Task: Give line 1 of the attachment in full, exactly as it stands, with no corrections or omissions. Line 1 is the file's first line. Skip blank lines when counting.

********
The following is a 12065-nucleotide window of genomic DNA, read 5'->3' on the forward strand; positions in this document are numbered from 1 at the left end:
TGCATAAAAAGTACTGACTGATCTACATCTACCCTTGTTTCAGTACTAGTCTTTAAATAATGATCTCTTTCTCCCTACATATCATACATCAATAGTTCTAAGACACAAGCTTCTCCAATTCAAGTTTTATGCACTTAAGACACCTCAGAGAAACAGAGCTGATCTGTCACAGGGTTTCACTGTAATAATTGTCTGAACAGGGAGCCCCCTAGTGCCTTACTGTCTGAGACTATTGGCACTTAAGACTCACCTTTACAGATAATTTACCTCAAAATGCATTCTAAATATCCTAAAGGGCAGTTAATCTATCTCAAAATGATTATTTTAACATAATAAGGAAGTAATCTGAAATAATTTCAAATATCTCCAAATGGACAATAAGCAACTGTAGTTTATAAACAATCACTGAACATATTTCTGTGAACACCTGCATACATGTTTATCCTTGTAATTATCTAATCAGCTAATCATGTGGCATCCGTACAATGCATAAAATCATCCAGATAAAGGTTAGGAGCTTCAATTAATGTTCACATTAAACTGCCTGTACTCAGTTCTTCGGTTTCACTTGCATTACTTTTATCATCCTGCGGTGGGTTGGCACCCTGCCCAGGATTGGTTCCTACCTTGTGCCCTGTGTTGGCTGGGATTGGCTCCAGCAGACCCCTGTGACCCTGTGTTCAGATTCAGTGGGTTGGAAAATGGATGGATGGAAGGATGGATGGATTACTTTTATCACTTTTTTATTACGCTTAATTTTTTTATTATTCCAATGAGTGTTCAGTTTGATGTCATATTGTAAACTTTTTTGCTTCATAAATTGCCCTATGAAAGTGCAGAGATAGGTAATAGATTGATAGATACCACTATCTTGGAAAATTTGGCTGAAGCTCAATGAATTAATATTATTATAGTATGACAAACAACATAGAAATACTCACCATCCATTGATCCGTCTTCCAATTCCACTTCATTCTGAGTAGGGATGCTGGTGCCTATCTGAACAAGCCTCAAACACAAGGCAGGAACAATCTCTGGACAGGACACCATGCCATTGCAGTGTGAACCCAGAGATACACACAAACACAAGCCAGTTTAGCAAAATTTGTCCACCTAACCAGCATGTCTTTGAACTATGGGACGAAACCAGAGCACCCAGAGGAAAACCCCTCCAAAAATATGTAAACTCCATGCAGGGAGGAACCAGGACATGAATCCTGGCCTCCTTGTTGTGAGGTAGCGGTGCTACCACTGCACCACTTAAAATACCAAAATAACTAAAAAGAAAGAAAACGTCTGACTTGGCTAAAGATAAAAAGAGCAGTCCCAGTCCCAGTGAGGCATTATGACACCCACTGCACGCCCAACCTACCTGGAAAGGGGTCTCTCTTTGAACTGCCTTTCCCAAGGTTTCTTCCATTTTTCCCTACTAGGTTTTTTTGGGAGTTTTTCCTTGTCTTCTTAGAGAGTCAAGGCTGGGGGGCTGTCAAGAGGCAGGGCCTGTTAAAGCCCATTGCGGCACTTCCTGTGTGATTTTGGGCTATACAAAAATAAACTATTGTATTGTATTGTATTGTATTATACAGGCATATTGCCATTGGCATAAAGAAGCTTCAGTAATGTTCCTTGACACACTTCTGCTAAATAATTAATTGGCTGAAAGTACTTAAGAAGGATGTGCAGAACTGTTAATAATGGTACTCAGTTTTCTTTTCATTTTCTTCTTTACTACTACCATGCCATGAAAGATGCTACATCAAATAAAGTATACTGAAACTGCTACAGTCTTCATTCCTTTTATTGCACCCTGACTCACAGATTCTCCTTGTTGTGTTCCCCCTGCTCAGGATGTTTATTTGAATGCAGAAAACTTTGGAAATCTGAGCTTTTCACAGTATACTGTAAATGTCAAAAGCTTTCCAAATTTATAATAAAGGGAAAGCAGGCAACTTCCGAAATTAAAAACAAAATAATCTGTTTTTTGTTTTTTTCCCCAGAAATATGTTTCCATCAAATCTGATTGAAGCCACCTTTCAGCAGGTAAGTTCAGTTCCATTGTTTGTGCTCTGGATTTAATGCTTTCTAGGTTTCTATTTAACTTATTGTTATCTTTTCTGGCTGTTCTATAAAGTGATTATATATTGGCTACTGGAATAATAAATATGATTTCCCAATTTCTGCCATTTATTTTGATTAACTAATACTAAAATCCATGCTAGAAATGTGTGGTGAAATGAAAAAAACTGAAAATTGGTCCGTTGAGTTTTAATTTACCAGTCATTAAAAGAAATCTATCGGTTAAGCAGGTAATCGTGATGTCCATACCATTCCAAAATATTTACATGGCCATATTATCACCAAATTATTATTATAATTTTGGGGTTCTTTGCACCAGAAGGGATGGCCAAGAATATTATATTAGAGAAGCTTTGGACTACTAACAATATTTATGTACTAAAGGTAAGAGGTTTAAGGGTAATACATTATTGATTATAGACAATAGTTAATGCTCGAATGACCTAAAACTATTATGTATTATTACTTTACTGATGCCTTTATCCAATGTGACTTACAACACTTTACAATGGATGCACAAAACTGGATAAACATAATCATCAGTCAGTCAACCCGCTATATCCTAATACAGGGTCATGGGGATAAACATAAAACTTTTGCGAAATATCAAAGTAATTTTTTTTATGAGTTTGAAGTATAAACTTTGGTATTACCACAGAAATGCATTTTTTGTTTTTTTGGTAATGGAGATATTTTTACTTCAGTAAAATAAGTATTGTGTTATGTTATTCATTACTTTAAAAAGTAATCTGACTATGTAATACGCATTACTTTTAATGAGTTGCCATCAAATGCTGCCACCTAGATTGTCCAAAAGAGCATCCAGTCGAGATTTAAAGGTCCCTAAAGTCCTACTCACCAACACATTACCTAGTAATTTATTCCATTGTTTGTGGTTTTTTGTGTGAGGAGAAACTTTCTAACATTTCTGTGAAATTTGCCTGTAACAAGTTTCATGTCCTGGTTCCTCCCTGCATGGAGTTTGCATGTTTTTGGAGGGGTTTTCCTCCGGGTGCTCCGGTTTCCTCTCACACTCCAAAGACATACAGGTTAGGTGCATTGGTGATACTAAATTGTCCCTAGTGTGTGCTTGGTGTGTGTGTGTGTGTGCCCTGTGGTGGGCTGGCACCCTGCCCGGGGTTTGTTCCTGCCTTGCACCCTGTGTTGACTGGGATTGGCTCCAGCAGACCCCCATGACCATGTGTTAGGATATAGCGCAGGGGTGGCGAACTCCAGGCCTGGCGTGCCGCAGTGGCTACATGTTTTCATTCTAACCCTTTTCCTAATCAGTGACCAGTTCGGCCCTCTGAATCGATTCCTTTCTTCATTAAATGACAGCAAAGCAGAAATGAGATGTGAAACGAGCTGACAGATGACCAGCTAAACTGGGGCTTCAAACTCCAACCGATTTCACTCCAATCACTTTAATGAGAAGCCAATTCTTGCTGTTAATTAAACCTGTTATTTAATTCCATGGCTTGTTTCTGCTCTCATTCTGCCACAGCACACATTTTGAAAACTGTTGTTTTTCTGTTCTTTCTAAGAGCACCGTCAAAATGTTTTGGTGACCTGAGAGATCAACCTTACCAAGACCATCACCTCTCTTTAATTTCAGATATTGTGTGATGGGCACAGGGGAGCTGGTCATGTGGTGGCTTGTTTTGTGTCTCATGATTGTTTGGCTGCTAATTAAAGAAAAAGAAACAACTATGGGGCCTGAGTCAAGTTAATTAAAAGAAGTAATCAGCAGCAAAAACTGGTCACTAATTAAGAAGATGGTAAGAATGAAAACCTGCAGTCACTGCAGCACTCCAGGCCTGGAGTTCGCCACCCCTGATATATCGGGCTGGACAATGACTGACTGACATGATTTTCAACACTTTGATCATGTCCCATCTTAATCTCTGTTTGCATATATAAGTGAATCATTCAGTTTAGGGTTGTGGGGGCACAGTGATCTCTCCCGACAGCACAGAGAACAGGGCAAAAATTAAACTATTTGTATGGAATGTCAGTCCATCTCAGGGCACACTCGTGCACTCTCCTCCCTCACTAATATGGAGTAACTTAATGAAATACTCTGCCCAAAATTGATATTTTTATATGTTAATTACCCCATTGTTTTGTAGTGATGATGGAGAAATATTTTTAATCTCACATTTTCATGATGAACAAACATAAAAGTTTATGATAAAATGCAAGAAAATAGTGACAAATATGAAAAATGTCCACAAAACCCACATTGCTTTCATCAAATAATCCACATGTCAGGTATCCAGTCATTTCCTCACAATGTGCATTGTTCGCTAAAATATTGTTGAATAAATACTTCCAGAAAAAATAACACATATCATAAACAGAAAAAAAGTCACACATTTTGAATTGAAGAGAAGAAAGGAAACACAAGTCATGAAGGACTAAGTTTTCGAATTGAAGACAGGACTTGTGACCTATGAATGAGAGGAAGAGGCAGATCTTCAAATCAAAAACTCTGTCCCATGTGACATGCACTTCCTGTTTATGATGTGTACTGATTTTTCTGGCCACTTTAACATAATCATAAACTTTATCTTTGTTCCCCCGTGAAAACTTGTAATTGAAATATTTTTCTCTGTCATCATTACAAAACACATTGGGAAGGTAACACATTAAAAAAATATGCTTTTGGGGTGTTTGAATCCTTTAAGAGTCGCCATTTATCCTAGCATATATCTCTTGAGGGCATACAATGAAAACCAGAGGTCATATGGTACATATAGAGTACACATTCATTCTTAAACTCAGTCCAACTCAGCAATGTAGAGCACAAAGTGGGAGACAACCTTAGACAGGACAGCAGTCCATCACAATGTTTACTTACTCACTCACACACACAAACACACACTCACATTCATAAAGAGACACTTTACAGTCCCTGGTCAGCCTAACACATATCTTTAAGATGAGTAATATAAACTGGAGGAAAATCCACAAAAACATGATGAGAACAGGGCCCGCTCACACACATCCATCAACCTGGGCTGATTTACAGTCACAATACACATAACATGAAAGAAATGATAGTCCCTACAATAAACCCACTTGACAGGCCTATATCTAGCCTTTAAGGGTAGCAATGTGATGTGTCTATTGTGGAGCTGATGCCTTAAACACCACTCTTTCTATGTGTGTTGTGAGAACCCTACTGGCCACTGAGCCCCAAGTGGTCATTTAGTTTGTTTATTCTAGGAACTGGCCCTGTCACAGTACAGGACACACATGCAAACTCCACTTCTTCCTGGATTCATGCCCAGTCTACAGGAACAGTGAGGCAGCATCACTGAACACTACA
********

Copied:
The following is a 12065-nucleotide window of genomic DNA, read 5'->3' on the forward strand; positions in this document are numbered from 1 at the left end: